Finland’s newest pension fund, Elo Mutual Pension Insurance Company, (Elo), emerged in 2014 when Pension Fennia and the LocalTapiola Pension Company merged.
One of the rationales behind the merger was to create an economy of scale that combined each fund’s investment skills in one strong, in-house team with expertise across the asset classes.
Two years on, and with some 80 per cent of assets now managed in-house, the EUR 21 billion ($23.8 billion) fund is one of the most popular pension providers in the country, with one in three companies, and more than 40 per cent of Finland’s self-employed, holding pensions with Elo.
Elo returned 5 per cent last year from a portfolio that although diversified, still has around a third of investments in Finnish assets.
In an interview from the fund’s Espoo headquarters, Finland’s second largest city, chief investment officer, Hanna Hiidenpalo, who joined Elo from Tapiola Mutual Insurance Company where she was chief investment officer for more than 10 years, says 2016 promises similarly stable returns.
“We’ve been positively surprised by good performances in our emerging market investments, both in equity and fixed income. Some other parts of the fixed income portfolio have also performed very well, like high yield. On the other hand, this market environment seems to be difficult for hedge fund managers,” she says, attributing this to new capital flowing into hedge funds and the narrowing risk premiums.
Assets are split between a 43 per cent allocation to fixed income, including credit and cash and direct lending to corporates, a 31 per cent allocation to equities which includes private equity, 13 per cent to real estate – of which 10 per cent is in direct investments – and a 13 per cent allocation to hedge funds.
High Finnish exposure
Although the fund’s high exposure to the Finnish economy comes mostly from its direct real estate holdings, Finnish companies account for about one fifth of Elo’s equity portfolio.
It amounts to a significant exposure to the current challenges in Finland’s economy, the eurozone’s worst performing economy in the third quarter of 2015, but Hiidenpalo believes the affect is muted.
“Elo’s direct real estate portfolio is mainly invested in Finland and this domestic exposure accounts for most of the whole portfolio’s Finnish exposure. On the equity side we have Finnish companies in the portfolio, but almost all of them operate in the global markets. I don’t count these as a domestic exposure if a company’s turnover is generated mostly outside Finland,” she says.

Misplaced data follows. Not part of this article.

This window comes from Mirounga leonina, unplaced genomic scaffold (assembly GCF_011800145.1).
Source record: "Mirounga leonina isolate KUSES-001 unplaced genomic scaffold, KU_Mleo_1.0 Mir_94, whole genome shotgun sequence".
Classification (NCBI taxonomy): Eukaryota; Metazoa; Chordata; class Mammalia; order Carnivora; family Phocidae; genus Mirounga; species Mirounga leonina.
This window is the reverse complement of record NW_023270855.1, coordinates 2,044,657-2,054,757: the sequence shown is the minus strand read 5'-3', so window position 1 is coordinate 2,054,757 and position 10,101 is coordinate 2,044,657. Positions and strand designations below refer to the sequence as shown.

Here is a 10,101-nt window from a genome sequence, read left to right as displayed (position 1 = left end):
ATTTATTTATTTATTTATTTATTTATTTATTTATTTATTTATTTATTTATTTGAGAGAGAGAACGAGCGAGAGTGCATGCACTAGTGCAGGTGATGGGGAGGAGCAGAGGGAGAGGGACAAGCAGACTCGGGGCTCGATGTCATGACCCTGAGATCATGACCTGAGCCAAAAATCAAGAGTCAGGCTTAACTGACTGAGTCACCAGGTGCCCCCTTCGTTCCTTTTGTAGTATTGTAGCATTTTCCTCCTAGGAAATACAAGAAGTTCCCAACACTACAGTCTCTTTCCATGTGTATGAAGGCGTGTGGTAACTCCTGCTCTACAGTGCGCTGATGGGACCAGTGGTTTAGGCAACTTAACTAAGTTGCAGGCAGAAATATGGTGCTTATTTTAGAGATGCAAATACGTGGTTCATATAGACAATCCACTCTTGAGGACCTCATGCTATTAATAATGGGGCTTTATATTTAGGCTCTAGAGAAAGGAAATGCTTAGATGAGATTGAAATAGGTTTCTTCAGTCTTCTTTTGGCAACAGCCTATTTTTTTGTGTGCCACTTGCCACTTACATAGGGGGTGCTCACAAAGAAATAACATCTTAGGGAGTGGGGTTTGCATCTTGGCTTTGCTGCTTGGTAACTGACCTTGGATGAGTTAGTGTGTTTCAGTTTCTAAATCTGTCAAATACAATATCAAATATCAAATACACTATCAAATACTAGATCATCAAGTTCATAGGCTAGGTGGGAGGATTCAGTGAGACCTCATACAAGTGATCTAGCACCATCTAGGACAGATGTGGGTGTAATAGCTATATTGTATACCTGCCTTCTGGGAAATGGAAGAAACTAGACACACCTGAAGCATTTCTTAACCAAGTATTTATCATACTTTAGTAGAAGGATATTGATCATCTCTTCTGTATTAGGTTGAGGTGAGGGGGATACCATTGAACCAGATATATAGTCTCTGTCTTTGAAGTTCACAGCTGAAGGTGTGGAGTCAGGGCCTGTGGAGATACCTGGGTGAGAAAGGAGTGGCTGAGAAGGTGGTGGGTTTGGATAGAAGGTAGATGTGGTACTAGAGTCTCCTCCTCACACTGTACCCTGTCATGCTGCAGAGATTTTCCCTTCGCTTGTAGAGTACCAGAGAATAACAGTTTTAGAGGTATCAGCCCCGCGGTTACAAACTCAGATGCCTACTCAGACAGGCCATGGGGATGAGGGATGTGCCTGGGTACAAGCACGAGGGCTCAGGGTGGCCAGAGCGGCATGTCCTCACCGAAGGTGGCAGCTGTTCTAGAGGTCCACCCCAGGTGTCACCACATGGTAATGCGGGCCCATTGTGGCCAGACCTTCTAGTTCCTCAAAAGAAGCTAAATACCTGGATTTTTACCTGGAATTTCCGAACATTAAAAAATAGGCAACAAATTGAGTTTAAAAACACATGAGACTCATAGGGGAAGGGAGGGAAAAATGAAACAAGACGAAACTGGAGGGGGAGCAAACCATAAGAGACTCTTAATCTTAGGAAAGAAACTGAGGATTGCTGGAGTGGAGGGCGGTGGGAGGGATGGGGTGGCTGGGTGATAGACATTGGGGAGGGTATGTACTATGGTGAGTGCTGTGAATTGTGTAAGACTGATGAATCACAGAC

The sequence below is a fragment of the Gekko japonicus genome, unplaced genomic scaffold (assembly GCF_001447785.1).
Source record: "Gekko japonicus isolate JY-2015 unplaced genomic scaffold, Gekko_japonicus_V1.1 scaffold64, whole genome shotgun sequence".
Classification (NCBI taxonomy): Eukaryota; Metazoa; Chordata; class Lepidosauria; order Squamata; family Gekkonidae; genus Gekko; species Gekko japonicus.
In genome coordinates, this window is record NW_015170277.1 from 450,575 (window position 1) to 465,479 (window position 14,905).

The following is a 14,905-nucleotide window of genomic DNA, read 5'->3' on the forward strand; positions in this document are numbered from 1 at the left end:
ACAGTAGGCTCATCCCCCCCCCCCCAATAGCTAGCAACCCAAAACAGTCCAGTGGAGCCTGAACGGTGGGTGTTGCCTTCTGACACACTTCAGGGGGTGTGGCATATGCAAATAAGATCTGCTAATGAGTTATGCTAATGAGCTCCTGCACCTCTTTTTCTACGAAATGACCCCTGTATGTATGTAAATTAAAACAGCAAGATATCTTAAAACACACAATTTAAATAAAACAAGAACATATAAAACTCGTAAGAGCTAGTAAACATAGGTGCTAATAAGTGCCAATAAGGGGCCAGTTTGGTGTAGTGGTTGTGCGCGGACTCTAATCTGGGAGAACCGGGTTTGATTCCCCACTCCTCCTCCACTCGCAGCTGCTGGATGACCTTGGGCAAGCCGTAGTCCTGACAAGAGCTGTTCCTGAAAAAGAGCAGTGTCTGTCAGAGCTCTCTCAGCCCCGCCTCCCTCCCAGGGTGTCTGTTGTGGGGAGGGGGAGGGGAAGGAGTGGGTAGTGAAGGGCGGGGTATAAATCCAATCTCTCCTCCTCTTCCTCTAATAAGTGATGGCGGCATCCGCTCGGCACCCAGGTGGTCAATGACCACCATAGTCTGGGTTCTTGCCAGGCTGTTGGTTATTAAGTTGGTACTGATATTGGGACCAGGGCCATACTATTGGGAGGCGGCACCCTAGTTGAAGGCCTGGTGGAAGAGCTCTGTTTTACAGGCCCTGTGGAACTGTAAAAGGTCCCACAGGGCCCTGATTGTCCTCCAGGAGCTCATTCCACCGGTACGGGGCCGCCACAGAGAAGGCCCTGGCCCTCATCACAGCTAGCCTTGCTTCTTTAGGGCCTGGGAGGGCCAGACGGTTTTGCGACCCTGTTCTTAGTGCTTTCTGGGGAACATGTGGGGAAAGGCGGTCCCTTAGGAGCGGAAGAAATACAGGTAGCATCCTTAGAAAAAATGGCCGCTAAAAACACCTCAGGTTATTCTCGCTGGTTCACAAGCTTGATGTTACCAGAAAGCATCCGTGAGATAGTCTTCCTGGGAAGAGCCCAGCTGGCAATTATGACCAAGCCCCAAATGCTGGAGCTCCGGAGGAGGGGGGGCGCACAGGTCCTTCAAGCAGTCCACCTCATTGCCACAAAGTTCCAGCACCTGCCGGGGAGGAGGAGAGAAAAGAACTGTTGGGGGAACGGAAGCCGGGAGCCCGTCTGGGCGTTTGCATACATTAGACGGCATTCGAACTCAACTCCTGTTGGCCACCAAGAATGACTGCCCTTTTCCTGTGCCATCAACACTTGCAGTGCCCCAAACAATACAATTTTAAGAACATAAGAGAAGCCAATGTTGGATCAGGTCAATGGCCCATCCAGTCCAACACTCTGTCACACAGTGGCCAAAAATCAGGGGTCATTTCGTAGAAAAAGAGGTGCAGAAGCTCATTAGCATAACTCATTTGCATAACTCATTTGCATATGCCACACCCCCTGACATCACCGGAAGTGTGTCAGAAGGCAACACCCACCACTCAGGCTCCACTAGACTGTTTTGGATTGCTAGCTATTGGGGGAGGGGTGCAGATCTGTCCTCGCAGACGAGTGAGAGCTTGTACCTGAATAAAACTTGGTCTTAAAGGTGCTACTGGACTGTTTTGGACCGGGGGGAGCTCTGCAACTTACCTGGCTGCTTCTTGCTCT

Over the course of 2015 the fund increased its equity exposure to the US and emerging markets, while cutting its allocation to European equity.
It also increased the proportion of index investments and exchange traded funds (ETFs) which Hiidenpalo likes, and plans to increase further, because of the low costs, efficiency, entire market exposure and diversification the strategy brings.
Along with the allocation to Finnish equity, the portfolio is portioned to European stocks (37.4 per cent) the US (20 per cent) and emerging markets (17.8 per cent) with “other markets” accounting for the final 6.8 per cent.
From the beginning of 2017, Finnish pension insurance companies will be able to increase equity investments by about 5 per cent, due to changes in Finland’s solvency framework: Hiidenpalo won’t be drawn on whether that means a bigger equity allocation next year.
“Any possible increase will be related to the market view and return expectations on equities,” she says.
In-house models and big data
Building in-house management is an ongoing theme at the fund, where Hiidenpalo seeks to develop in-house models and use big data to enhance the cost effectiveness and transparency of the portfolio.
“In-house management will increase in the future. In-house costs are only a fraction of the total costs and so it makes sense to increase in-house capabilities and our own resources,” she says.
As well as moving more management in-house to cut costs, she is embedding a culture around the awareness of costs, particularly those related to investment processes that includes monitoring third party fees on funds and keeping a close eye on any “unnecessary trading.”
Almost all fixed income investments are managed in-house as well as forex, European equity and part of credit portfolio, as well as well as direct real estate. Indirect real estate and private equity is outsourced.
The portfolio is also becoming increasingly carbon aware.
Last year the fund measured its carbon footprint in direct equity investments, corporate bond investments and real estate.
It found the carbon intensity of its direct equity portfolio was already 15 per cent lower than the MSCI World Index. Strategy includes robust engagement with companies on their carbon profile, Hiidenpalo says.